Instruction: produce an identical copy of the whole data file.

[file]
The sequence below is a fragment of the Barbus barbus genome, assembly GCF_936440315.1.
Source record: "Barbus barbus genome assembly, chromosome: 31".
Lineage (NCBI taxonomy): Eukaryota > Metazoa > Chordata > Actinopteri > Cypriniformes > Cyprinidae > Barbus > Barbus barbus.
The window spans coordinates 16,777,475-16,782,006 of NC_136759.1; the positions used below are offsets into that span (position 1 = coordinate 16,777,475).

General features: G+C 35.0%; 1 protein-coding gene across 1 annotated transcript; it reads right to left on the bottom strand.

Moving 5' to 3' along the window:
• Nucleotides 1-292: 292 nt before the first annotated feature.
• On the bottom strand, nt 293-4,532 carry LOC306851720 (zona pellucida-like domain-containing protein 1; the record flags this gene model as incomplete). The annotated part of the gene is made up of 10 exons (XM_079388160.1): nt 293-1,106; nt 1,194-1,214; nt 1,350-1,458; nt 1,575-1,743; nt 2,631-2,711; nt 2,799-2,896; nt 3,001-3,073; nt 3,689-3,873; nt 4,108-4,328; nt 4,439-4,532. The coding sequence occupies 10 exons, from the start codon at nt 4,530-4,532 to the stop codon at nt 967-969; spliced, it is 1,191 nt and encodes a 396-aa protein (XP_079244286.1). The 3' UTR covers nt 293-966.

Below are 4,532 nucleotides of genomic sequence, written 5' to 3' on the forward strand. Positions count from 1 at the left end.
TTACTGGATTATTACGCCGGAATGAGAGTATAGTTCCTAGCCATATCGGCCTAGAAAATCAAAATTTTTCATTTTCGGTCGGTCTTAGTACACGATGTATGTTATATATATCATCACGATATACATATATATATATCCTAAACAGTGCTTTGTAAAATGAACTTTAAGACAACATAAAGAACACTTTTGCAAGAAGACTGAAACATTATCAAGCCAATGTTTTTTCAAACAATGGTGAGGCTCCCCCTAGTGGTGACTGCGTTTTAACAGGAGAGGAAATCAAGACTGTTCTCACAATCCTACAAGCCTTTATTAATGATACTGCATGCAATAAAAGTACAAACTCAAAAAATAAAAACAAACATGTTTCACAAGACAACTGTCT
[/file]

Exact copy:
The sequence below is a fragment of the Barbus barbus genome, assembly GCF_936440315.1.
Source record: "Barbus barbus genome assembly, chromosome: 31".
Lineage (NCBI taxonomy): Eukaryota > Metazoa > Chordata > Actinopteri > Cypriniformes > Cyprinidae > Barbus > Barbus barbus.
The window spans coordinates 16,777,475-16,782,006 of NC_136759.1; the positions used below are offsets into that span (position 1 = coordinate 16,777,475).

General features: G+C 35.0%; 1 protein-coding gene across 1 annotated transcript; it reads right to left on the bottom strand.

Moving 5' to 3' along the window:
• Nucleotides 1-292: 292 nt before the first annotated feature.
• On the bottom strand, nt 293-4,532 carry LOC306851720 (zona pellucida-like domain-containing protein 1; the record flags this gene model as incomplete). The annotated part of the gene is made up of 10 exons (XM_079388160.1): nt 293-1,106; nt 1,194-1,214; nt 1,350-1,458; nt 1,575-1,743; nt 2,631-2,711; nt 2,799-2,896; nt 3,001-3,073; nt 3,689-3,873; nt 4,108-4,328; nt 4,439-4,532. The coding sequence occupies 10 exons, from the start codon at nt 4,530-4,532 to the stop codon at nt 967-969; spliced, it is 1,191 nt and encodes a 396-aa protein (XP_079244286.1). The 3' UTR covers nt 293-966.

Below are 4,532 nucleotides of genomic sequence, written 5' to 3' on the forward strand. Positions count from 1 at the left end.
TTACTGGATTATTACGCCGGAATGAGAGTATAGTTCCTAGCCATATCGGCCTAGAAAATCAAAATTTTTCATTTTCGGTCGGTCTTAGTACACGATGTATGTTATATATATCATCACGATATACATATATATATATCCTAAACAGTGCTTTGTAAAATGAACTTTAAGACAACATAAAGAACACTTTTGCAAGAAGACTGAAACATTATCAAGCCAATGTTTTTTCAAACAATGGTGAGGCTCCCCCTAGTGGTGACTGCGTTTTAACAGGAGAGGAAATCAAGACTGTTCTCACAATCCTACAAGCCTTTATTAATGATACTGCATGCAATAAAAGTACAAACTCAAAAAATAAAAACAAACATGTTTCACAAGACAACTGTCT